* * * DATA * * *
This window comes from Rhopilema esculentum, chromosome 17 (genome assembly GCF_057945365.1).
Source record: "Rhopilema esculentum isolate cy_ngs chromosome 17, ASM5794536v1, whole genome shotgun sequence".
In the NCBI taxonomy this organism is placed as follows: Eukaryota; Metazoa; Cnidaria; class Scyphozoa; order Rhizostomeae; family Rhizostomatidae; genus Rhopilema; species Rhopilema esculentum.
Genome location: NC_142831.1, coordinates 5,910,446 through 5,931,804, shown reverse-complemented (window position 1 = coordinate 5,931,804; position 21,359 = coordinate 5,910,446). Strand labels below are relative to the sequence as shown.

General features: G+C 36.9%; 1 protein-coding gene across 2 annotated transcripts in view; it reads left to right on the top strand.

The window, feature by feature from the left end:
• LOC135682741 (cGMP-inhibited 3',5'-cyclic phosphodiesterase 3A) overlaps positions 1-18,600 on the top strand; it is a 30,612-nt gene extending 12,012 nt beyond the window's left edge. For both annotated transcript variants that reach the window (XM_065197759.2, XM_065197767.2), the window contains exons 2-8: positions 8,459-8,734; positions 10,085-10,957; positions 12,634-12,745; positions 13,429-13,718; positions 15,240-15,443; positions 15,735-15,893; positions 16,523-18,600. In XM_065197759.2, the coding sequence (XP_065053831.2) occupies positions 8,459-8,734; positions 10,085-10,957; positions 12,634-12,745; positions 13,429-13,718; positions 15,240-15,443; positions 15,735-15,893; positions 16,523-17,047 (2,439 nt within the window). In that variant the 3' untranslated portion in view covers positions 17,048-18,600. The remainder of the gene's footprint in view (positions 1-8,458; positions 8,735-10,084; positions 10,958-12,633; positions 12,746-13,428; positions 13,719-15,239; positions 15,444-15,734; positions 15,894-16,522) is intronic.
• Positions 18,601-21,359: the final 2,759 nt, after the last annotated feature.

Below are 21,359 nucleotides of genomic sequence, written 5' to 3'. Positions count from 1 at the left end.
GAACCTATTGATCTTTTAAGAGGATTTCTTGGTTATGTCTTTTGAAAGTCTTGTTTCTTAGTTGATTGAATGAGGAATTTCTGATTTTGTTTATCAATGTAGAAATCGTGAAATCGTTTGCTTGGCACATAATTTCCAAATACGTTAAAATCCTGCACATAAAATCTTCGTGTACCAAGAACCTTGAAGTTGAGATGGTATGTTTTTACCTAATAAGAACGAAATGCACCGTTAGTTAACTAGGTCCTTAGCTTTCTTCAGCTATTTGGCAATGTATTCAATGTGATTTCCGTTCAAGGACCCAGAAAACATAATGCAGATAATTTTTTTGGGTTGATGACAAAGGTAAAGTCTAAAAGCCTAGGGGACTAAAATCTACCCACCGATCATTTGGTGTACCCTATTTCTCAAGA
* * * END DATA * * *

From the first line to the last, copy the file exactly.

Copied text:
This window comes from Rhopilema esculentum, chromosome 17 (genome assembly GCF_057945365.1).
Source record: "Rhopilema esculentum isolate cy_ngs chromosome 17, ASM5794536v1, whole genome shotgun sequence".
In the NCBI taxonomy this organism is placed as follows: Eukaryota; Metazoa; Cnidaria; class Scyphozoa; order Rhizostomeae; family Rhizostomatidae; genus Rhopilema; species Rhopilema esculentum.
Genome location: NC_142831.1, coordinates 5,910,446 through 5,931,804, shown reverse-complemented (window position 1 = coordinate 5,931,804; position 21,359 = coordinate 5,910,446). Strand labels below are relative to the sequence as shown.

General features: G+C 36.9%; 1 protein-coding gene across 2 annotated transcripts in view; it reads left to right on the top strand.

The window, feature by feature from the left end:
• LOC135682741 (cGMP-inhibited 3',5'-cyclic phosphodiesterase 3A) overlaps positions 1-18,600 on the top strand; it is a 30,612-nt gene extending 12,012 nt beyond the window's left edge. For both annotated transcript variants that reach the window (XM_065197759.2, XM_065197767.2), the window contains exons 2-8: positions 8,459-8,734; positions 10,085-10,957; positions 12,634-12,745; positions 13,429-13,718; positions 15,240-15,443; positions 15,735-15,893; positions 16,523-18,600. In XM_065197759.2, the coding sequence (XP_065053831.2) occupies positions 8,459-8,734; positions 10,085-10,957; positions 12,634-12,745; positions 13,429-13,718; positions 15,240-15,443; positions 15,735-15,893; positions 16,523-17,047 (2,439 nt within the window). In that variant the 3' untranslated portion in view covers positions 17,048-18,600. The remainder of the gene's footprint in view (positions 1-8,458; positions 8,735-10,084; positions 10,958-12,633; positions 12,746-13,428; positions 13,719-15,239; positions 15,444-15,734; positions 15,894-16,522) is intronic.
• Positions 18,601-21,359: the final 2,759 nt, after the last annotated feature.

Below are 21,359 nucleotides of genomic sequence, written 5' to 3'. Positions count from 1 at the left end.
GAACCTATTGATCTTTTAAGAGGATTTCTTGGTTATGTCTTTTGAAAGTCTTGTTTCTTAGTTGATTGAATGAGGAATTTCTGATTTTGTTTATCAATGTAGAAATCGTGAAATCGTTTGCTTGGCACATAATTTCCAAATACGTTAAAATCCTGCACATAAAATCTTCGTGTACCAAGAACCTTGAAGTTGAGATGGTATGTTTTTACCTAATAAGAACGAAATGCACCGTTAGTTAACTAGGTCCTTAGCTTTCTTCAGCTATTTGGCAATGTATTCAATGTGATTTCCGTTCAAGGACCCAGAAAACATAATGCAGATAATTTTTTTGGGTTGATGACAAAGGTAAAGTCTAAAAGCCTAGGGGACTAAAATCTACCCACCGATCATTTGGTGTACCCTATTTCTCAAGA